This blog is the first in a five-part series on the importance of international assignments in the finance and banking industries.
Working overseas on a long-term assignment in your business has considerable advantages for your employer and, crucially, for your career development.
Research consistently shows a shortage of top talent around the world. This means that you are in demand, provided of course you develop the talents and capabilities that employers in financial services are looking for. Given the importance of globalisation to strategic success in financial service as explained in my prior blog, you can develop these skills by going on a long-term overseas assignment. I emphasise long-term, meaning 12 months or more, because the potential to develop is considerable and is unlikely to be achieved in a short visit.
The capabilities sought by financial services employers will always include some specific technical skills, but in most cases we can identify the key requirements that apply in all cases. Technical skills, of course, include understanding and anticipating foreign legislation, rules and standards, as well as knowledge of the global market place. An international assignment can expose you to new and more high-profile work enabling you to gain technical skills and crucially, to build your leadership potential. As described in my last blog, financial services businesses have an increasing desire to recruit people with these experiences.
The ability to transfer your existing skills into new departments and market places requires a combination of technical and softer skills. From a future leadership perspective, it is these softer skills that are critical. These include flexibility and adaptability, communication skills, resourcefulness and resilience. Of course, learning these may not be easy which is why a positive outcome will likely boost your confidence and show that you can go beyond your comfort zone. You can learn, develop and clearly demonstrate that you have all these skills from an international assignment.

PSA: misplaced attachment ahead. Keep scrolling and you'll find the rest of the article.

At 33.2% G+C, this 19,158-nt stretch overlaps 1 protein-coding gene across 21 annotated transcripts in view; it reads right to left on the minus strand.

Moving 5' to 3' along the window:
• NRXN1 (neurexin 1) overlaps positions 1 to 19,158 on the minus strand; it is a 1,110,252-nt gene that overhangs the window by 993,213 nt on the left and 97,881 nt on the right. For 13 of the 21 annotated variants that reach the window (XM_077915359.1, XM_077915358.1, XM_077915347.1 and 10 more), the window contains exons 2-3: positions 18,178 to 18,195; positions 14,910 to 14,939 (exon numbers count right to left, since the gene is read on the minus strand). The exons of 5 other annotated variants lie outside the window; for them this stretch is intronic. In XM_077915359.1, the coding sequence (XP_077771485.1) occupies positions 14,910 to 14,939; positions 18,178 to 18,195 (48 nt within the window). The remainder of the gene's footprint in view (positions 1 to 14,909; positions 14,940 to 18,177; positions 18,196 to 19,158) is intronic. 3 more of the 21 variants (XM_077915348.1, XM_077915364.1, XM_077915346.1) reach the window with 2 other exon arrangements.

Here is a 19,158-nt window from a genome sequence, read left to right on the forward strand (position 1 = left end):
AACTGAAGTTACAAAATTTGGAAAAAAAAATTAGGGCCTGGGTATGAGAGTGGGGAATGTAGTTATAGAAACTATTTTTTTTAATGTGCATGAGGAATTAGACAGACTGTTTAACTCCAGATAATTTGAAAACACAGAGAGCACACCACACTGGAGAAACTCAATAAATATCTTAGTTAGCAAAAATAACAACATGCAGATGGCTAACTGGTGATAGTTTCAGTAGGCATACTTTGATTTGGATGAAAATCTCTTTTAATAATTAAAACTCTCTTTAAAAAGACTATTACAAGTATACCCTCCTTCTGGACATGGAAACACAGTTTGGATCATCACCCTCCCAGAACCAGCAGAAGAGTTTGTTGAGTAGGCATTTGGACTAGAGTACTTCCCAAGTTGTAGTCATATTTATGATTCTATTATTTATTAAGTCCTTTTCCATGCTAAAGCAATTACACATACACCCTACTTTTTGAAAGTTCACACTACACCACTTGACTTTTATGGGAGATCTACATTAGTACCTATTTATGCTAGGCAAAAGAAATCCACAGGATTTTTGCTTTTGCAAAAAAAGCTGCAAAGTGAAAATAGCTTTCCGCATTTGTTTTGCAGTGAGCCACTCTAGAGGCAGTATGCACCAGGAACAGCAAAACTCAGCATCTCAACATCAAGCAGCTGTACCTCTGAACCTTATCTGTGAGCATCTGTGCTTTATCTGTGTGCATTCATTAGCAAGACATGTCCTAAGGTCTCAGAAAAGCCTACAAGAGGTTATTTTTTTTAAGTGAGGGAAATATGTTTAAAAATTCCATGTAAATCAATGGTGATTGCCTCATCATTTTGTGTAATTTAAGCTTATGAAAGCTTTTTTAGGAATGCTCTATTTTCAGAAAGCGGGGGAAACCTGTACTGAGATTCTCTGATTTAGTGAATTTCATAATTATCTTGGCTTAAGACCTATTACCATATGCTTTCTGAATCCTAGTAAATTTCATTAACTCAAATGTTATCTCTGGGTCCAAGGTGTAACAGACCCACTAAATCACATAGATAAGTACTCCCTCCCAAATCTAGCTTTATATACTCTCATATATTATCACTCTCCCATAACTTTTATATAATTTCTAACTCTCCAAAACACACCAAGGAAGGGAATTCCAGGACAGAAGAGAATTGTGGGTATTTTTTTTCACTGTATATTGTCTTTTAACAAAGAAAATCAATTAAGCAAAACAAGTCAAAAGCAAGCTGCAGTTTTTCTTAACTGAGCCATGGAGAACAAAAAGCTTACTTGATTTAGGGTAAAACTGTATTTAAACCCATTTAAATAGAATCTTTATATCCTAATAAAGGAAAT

It is important to realise that you could face all sorts of challenges on an assignment from different cultures, to different ways of working and different expectations. And all this when your previous support network, family and friends are back home potentially thousands of miles away and in a completely different time zone. You can definitely anticipate a certain level of stress and hence working overseas is not for everyone. However, if you can ensure the appropriate support from your employer and you take steps to organise your own support network, there are significant potential opportunities available to you.
There is an ever-growing demand for employees with international experience. Research has shown that CEOs with international assignment experience are able to improve the performance of their organisation compared to those without such experience. Furthermore, CEOs and CFOs have been shown to achieve higher salary packages as a result of their international experience. So we know the benefits exist which is great for those of you who have always wanted to work overseas anyway. The challenge then, is to find a place. In my next blog I will describe how to go about this.
About the author:
Phil Renshaw is an expert in the value of international assignments, and is pursuing research in this area within financial services for a PhD at Cranfield University and as a Henry Grunfeld Research Fellow. He also leads the Leadership in Banking module in our MSc in Banking Management and Practice. You can contact him directly at firstname.lastname@example.org.